WannaCry was possible because Shadow Brokers leaked several vulnerabilities of Windows operating systems that were exploited by third parties. It is a ransomware that just a few days ago could infect thousands of computers worldwide and yet only used two of these vulnerabilities that were previously exploited by the United States National Security Agency. Now, Doomsday takes advantage of six, and promises to create even more problems than WannaCry.
What has happened with WannaCry, the massive ransomware, does not seem like an isolated case. The ransomware that affected us several days ago managed to infect more than 300,000 computers worldwide, and did so using two vulnerabilities published by Shadow Brokers. In fact, the group of computer experts published five other vulnerabilities during the month of April, but with only two of these exploits of the NSA, WannaCry became a massive global infection. Afterwards, Adylkuzz followed in his footsteps to quietly cripple a criptomoneda into even more teams, creating a network of bots.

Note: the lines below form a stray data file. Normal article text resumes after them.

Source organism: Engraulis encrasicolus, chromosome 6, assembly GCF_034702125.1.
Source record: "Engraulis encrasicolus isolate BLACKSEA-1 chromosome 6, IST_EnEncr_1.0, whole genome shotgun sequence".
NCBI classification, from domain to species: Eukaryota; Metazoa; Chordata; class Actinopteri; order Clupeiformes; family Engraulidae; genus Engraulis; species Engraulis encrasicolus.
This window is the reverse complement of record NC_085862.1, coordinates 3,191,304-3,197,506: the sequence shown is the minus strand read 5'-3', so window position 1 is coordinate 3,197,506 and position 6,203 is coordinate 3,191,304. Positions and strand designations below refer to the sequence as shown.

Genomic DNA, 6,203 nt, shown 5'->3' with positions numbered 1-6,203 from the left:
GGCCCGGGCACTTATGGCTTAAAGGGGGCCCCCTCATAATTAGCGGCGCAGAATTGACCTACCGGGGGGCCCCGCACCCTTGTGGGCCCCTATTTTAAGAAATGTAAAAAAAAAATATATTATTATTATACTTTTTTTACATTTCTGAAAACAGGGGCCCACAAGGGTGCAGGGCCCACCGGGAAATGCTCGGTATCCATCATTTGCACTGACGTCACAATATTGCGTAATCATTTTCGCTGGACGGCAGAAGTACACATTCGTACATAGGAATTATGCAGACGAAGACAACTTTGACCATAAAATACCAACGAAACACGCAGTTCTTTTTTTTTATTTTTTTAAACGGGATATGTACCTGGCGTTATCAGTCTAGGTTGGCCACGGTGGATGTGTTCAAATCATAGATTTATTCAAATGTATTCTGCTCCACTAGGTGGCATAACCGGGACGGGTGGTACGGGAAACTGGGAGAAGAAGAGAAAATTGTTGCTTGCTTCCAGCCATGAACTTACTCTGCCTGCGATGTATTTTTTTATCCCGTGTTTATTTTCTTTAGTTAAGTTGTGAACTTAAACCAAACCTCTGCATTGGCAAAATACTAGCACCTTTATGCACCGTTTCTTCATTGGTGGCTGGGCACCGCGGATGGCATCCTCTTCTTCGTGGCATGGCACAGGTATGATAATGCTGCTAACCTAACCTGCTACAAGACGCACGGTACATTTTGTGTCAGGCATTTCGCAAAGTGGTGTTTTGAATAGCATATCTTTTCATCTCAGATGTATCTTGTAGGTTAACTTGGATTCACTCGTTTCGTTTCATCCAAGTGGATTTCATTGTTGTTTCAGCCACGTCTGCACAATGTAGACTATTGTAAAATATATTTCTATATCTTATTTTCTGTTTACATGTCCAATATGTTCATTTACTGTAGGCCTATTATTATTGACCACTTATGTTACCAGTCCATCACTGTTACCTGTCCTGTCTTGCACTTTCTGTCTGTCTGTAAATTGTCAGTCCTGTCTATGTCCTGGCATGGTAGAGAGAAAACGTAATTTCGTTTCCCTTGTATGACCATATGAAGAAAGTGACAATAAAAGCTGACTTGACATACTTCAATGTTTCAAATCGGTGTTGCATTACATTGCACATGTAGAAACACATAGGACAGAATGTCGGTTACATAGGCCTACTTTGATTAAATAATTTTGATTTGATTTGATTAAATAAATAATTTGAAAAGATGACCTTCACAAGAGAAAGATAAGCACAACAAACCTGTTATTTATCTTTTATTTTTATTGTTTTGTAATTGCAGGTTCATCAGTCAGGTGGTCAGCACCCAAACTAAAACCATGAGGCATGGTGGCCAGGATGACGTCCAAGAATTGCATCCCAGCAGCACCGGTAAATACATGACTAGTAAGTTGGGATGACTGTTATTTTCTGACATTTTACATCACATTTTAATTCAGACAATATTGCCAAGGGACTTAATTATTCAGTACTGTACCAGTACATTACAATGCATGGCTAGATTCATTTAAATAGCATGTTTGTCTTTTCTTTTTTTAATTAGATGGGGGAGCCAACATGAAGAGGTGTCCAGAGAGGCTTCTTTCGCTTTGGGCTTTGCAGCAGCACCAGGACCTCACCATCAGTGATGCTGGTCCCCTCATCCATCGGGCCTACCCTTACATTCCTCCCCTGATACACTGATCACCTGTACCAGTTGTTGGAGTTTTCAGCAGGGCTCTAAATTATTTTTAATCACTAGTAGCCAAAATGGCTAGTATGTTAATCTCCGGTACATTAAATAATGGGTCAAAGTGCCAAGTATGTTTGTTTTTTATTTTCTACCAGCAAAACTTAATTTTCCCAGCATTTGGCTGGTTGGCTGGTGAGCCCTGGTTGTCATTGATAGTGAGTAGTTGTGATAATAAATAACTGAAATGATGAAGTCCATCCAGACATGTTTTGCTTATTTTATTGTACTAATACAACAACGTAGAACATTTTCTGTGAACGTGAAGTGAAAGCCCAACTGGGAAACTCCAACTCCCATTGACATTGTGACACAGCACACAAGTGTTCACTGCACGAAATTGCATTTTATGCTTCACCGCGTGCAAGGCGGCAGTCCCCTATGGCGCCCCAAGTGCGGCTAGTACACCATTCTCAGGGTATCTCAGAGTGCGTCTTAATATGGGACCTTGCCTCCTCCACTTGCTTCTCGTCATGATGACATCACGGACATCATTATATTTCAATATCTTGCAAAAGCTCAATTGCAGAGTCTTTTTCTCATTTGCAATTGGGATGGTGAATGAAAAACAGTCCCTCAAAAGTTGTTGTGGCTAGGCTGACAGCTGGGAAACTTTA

FFS. Somebody is spreading THIS with delayed download/start. People, this is going to be huge. Prepare yourself in a day or two! pic.twitter.com/WqJE9QKRSV
— Miroslav Stampar (@stamparm) May 18, 2017
A new ‘virus’ still more powerful than WannaCry
This virus is called Doomsday, and it is a new malware infection that uses a total of six vulnerabilities. That is, there is only one of those filtered by the group Shadow Brokers that has not been taken advantage of in this new malware that, a priori, could cause even more problems than WannaCry. The flaws that are exploited by this threat of malware are in majority based on SMB. Although for this, Microsoft has already released, in March, the corresponding security patches to prevent this exploit. However, the same patches should have prevented WannaCry’s advance and then too dozens of large companies were affected worldwide.
Another important risk that this malware causes is that, unlike WannaCry, it does not have a ‘kill switch’. That is, WannaCry could be stopped by just registering a domain to which it launched its queries to slow the advance. But Doomsday, according to experts in computer security, has no system to stop the massive infection through local networks once a single computer within it has been affected.